In 1967 Müller and Panitz [Müller1968] combined the field ion microscope with a time of flight mass spectrometer. A small hole in the centre of the detector allowed atoms to enter the spectrometer. So a chemical analysis of selected areas of the specimen became possible. To achieve sufficient spatial resolution, early instruments had a very small aperture. Therefore, the total number of chemically analyzed atoms was only 0.1% of all evaporated atoms. Desirable would be a 100% identification rate of all incoming atoms, without losing the structural information.
Cerezo et al. presented a first prototype of a three dimensional atom probe (3DAP) in 1988 [Cerezo1988]. The replacement of the conventional detector system, consisting of a Micro-Channel-Plate (MCP) and phosphorous screen, by a position sensitive detector, made of a MCP and a wedge and strip anode, was a big step. Position data were collected from now on by a computer system.
Although the detector system was improved, the 3DAP is still based on the simple design of a FIM, but with unique differences. The focus in an atom probe measurement is of course on the specimen. Therefore, no image gas is used and only the field evaporated specimen atoms are analyzed.
The needle shaped specimen is still mounted in front of the detector system inside a vacuum chamber (Figure 2‑6). But additionally, an extraction electrode is added in front of the specimen tip. Small voltage pulses can be applied to the electrode to trigger the evaporation process. This is important for a correct time of flight measurement. In conventional instruments, a macroscopic electrode is used (2 - 4 mm in diameter), but in recent years, instruments with smaller extraction electrode, a so called local electrode, have been built [Kelly2004, Schlesiger2010]. The smaller extraction electrode leads to an increase in field strength of about a factor two and allows to operate with lower voltages or to measure a larger volume with the same voltage used in conventional systems. The use of laser pulses instead of high voltage pulses also allows to measure non conductive materials and helped to increase mass resolution. The development of time to digital converter (TDC) with higher time resolution (50 ps bin size) resulted in a reduction of flight length from 50 cm to around 15 cm, increasing the aperture of modern instrument and thus the measurable volume. From the gathered data the eroded specimen volume can be reconstructed with atomic resolution and chemical information.
The chemical nature of the evaporated atom is determined by simple flight time measurements. A short high voltage or laser pulse triggers the moment of evaporation and delivers a start point for the time of flight measurement. A high precision clock is started and stopped, when the detector registers an impact of a single atom. From the collected data the mass of the atom can be determined.
To calculate the mass from the time of flight it is assumed that the ion is instantaneous accelerated. This is a valid assumption, as the ion gains 90% of its kinetic energy within the first μm. But the total flight length is typically in the range of tenth of centimeters.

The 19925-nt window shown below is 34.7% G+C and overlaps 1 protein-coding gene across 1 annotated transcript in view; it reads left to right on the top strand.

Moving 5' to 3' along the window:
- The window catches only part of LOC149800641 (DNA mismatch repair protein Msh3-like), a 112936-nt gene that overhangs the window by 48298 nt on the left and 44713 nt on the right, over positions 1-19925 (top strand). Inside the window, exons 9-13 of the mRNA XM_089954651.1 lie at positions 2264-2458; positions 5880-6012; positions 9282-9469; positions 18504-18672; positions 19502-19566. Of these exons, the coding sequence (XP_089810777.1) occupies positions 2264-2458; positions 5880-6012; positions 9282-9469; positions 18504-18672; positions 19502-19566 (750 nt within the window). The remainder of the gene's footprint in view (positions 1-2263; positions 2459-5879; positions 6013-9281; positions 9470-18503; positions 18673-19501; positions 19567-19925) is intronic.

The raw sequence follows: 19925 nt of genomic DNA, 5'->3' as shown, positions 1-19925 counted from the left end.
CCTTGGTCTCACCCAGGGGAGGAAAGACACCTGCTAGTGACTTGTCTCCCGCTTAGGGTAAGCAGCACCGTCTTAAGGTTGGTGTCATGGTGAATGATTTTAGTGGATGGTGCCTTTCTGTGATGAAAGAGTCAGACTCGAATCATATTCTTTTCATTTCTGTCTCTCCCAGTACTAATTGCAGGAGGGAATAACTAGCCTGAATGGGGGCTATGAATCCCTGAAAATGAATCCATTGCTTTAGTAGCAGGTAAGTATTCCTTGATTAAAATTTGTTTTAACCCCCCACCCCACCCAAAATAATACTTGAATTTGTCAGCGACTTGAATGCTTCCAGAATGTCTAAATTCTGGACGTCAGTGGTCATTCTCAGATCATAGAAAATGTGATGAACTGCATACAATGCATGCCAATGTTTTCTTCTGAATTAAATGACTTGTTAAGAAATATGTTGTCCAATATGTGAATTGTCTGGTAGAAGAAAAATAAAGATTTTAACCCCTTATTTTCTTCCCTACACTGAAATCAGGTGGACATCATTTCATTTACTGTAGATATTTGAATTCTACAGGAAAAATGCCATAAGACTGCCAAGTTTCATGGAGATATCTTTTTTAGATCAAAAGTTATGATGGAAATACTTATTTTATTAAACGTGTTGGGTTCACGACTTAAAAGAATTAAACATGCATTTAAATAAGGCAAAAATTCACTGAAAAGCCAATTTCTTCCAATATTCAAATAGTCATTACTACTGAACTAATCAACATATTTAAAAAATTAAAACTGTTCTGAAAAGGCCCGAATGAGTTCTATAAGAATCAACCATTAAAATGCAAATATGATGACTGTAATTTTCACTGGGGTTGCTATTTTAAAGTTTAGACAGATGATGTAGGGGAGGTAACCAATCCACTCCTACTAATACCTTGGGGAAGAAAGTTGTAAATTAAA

The unique feature of atom probe tomography is the reconstruction of the specimen volume from the obtained dataset, with atomic resolution and chemical information. This becomes possible, because for each evaporated atom the time of flight, the impact position on the detector and the respective voltages are stored. From this dataset, a three dimensional model has to be reconstructed. Different approaches are available for reconstruction [Blavette1995]. A reconstruction algorithm based on a point projection model is commonly used. The tip itself is modeled hemispherical. This assumption is not always valid and is object of current research on improved reconstruction algorithms. The x and y position within the sample are reconstructed from the impact positions xD and yD on the detector (Figure 2‑7), while the depth scale is calculated by the sequence of evaporated atoms. A constant volume is assigned to each individual atom species.
In the end a reconstructed specimen volume is obtained, as shown schematically in Figure 2-20 a). The chemical information is typically coded by color. From this volume, the determination of concentration profiles, interfaces and precipitates becomes possible. Besides one-dimensional composition profiles, which allow to determine a composition change across an interface, iso-concentration surfaces are a crucial tool to visualize and analyze structures within the three dimensional volume.
To obtain a iso-concentration surface, the volume is sampled by a small cube (Figure 2-10 b). The parameters of choice are the lateral dimensions of the cube and the overlap between adjoining cube positions (moving average).
From the atoms within a cube at a given position, a concentration value is calculated. Leading to a three dimensional concentration grid, where the overlap of the cubes defines the step size. The choice of the sampling size is crucial with regard to the error of of individual concentration values. Smaller cubes increase the error and therefore lower the reliability of the concentrations values. In contrast, cubes with larger dimensions, lead to an artificial broadening of the concentration profile.
By connecting concentration points of the same value, an iso-concentration profile can be obtained.